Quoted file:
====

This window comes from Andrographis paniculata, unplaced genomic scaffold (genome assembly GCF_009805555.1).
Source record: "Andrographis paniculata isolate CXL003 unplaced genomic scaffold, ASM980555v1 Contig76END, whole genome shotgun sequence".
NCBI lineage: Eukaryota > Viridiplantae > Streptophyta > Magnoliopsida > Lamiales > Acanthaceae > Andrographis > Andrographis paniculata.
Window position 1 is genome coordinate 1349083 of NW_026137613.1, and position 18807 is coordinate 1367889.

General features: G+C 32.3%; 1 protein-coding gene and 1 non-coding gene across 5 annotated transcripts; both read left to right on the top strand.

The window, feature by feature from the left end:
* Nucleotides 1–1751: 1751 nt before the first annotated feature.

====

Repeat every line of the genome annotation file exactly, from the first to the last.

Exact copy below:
This window comes from Andrographis paniculata, unplaced genomic scaffold (genome assembly GCF_009805555.1).
Source record: "Andrographis paniculata isolate CXL003 unplaced genomic scaffold, ASM980555v1 Contig76END, whole genome shotgun sequence".
NCBI lineage: Eukaryota > Viridiplantae > Streptophyta > Magnoliopsida > Lamiales > Acanthaceae > Andrographis > Andrographis paniculata.
Window position 1 is genome coordinate 1349083 of NW_026137613.1, and position 18807 is coordinate 1367889.

General features: G+C 32.3%; 1 protein-coding gene and 1 non-coding gene across 5 annotated transcripts; both read left to right on the top strand.

The window, feature by feature from the left end:
* Nucleotides 1–1751: 1751 nt before the first annotated feature.